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Embassy bombing suspect's defense, paid for by Libya, gets judge's scrutiny

A terror suspect's legal defense — underwritten by the Libyan government — is getting scrutiny from a federal judge, who advised him Thursday to consider the possibility of conflicting interests in a case stemming from al-Qaida's deadly 1998 bombings of two U.S. embassies in Africa.

After an hourlong, sometimes circuitous interchange with the judge via an Arabic-language interpreter, Abu Anas al-Libi agreed to take the judge's advice of consulting another lawyer, though al-Libi said he didn't sense any actual conflict. He is due to say next month whether he'd like to stick with his attorney, Bernard Kleinman, who says the Libyan government has financed the defense but hasn't steered it.

"I've received no direction, no agenda," he said. "There's no evidence whatsoever that any conflict exists."

A message left with the Libyan Embassy in Washington wasn't immediately returned. Prosecutors declined to comment.

Grabbed off the streets of Tripoli in October in a U.S. raid the Libyan government called a "kidnapping," al-Libi was once on the FBI's list of most wanted terrorists. Also known as Nazih Abdul-Hamed al-Ruqai, he has pleaded not guilty to charges that he conspired in simultaneous attacks on embassies in Tanzania and Kenya that killed 224 people, including a dozen Americans. His family and former associates have denied he was ever a member of al-Qaida.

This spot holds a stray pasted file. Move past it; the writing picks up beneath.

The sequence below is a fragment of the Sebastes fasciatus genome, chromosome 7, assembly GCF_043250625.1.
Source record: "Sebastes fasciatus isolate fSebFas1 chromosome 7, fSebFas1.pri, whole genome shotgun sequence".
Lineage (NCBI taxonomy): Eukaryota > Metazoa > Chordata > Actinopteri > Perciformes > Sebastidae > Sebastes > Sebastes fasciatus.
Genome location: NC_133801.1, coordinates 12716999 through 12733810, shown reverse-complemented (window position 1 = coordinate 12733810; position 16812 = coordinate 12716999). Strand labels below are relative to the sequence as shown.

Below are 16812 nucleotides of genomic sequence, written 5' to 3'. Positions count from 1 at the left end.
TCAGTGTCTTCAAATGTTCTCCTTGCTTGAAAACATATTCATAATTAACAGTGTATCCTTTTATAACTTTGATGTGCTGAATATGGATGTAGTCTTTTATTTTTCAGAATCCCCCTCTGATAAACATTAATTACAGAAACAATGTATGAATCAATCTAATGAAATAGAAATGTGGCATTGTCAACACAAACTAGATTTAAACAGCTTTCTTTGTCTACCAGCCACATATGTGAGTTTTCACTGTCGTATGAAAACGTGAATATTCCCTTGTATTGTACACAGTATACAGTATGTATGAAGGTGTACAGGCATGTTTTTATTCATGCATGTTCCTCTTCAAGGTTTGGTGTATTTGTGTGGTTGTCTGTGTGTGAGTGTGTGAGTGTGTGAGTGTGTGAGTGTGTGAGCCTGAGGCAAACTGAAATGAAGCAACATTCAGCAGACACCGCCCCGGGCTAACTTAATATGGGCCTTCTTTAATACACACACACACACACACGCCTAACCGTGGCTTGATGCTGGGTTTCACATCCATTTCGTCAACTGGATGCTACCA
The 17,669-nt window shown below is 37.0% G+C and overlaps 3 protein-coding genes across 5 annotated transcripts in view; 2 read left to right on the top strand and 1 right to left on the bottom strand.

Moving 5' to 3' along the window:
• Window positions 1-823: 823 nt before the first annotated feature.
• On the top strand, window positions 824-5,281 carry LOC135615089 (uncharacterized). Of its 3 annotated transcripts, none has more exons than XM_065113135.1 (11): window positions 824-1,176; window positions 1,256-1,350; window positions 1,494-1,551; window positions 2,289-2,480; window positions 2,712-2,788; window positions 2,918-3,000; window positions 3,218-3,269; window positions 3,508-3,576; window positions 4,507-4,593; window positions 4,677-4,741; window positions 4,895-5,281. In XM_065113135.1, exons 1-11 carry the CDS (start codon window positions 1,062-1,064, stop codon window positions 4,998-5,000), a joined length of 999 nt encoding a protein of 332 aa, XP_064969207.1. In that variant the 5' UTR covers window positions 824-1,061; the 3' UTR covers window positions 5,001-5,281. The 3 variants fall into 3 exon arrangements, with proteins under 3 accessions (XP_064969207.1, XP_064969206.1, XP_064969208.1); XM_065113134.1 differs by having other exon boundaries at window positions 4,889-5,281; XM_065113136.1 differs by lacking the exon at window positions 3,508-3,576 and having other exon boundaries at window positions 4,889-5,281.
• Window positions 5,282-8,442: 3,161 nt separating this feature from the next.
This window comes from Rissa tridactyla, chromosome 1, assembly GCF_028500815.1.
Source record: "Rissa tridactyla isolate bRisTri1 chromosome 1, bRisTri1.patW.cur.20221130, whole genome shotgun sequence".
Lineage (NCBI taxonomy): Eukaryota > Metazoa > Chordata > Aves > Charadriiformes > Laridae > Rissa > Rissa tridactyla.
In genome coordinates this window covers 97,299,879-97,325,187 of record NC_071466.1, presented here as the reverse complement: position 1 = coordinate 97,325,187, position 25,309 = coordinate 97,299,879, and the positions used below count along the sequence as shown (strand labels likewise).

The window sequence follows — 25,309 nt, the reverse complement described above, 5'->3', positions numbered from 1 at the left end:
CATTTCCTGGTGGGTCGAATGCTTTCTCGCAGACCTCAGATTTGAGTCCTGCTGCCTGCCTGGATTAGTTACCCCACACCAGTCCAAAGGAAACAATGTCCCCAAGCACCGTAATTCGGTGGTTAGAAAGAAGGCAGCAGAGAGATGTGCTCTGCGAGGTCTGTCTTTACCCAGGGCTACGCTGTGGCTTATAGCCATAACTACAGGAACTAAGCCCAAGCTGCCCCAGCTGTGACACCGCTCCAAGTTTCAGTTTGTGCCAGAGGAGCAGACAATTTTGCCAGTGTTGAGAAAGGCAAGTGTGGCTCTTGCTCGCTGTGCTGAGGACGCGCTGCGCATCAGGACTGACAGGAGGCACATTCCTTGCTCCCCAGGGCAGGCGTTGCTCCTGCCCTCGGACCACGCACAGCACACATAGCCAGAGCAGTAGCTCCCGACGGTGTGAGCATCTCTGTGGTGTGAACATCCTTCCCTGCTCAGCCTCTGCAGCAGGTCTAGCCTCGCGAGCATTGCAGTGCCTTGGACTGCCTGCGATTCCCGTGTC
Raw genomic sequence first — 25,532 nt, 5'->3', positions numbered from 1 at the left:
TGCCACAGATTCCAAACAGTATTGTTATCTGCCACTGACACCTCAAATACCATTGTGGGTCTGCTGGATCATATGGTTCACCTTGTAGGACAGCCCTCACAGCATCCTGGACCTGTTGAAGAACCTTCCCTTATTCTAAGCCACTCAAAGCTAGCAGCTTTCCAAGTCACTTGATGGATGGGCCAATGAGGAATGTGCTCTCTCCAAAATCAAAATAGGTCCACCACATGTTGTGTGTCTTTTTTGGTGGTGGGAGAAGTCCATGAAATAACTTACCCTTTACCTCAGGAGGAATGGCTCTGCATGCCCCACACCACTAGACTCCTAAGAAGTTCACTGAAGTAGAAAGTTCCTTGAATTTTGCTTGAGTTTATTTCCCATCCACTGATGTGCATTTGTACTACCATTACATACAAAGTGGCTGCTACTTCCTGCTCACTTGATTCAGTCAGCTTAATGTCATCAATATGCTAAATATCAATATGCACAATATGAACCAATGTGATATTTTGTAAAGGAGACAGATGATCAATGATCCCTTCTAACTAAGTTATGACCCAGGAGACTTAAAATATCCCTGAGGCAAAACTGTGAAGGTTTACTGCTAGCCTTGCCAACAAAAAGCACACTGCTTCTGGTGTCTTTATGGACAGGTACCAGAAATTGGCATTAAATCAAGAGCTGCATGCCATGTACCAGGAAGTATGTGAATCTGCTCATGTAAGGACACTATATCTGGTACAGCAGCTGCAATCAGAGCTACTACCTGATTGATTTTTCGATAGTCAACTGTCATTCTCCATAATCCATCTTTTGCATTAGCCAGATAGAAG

It's legal for a third party to pay for someone's defense in a criminal case, as long as courts are satisfied that the attorney's loyalties aren't divided and that the defendant understands there could be a potential for conflict.

Al-Libi, a 50-year-old Libyan citizen, said his family had been involved in choosing Kleinman and arranging for the Libyan government to pay him. The defendant, who had been an activist opposed to former Libyan dictator Moammar Gadhafi, said he didn't believe there was "any conflict between my interest and the interest of the Libyan state since the fall of Gadhafi."

But U.S. District Court Judge Lewis A. Kaplan suggested there could be, at least hypothetically. He pointed to a New York Times report in October that, citing unnamed senior American officials, said the Libyan government had tacitly approved the commando raid in which he was captured, despite Tripoli's public denunciations of the operation.

Noting that he couldn't speak to the veracity of the report, the judge asked al-Libi whether he understood that if true, it could mean that at least some officials in the government paying for his defense had quietly accepted his arrest.

"Theoretically, everything is possible, but this never became apparent to me, and if it does, I will not accept it," al-Libi said during an extended exchange of repeated questions and answers.

However theoretical the potential for a conflict of interest, "most people would consider it very prudent to get a second opinion," Kaplan told him.

Eventually, al-Libi agreed to have a lawyer appointed to discuss the issue with him, saying he understood Kaplan wanted to make sure his interests were being served.

"And that's nice of the judge," he added.

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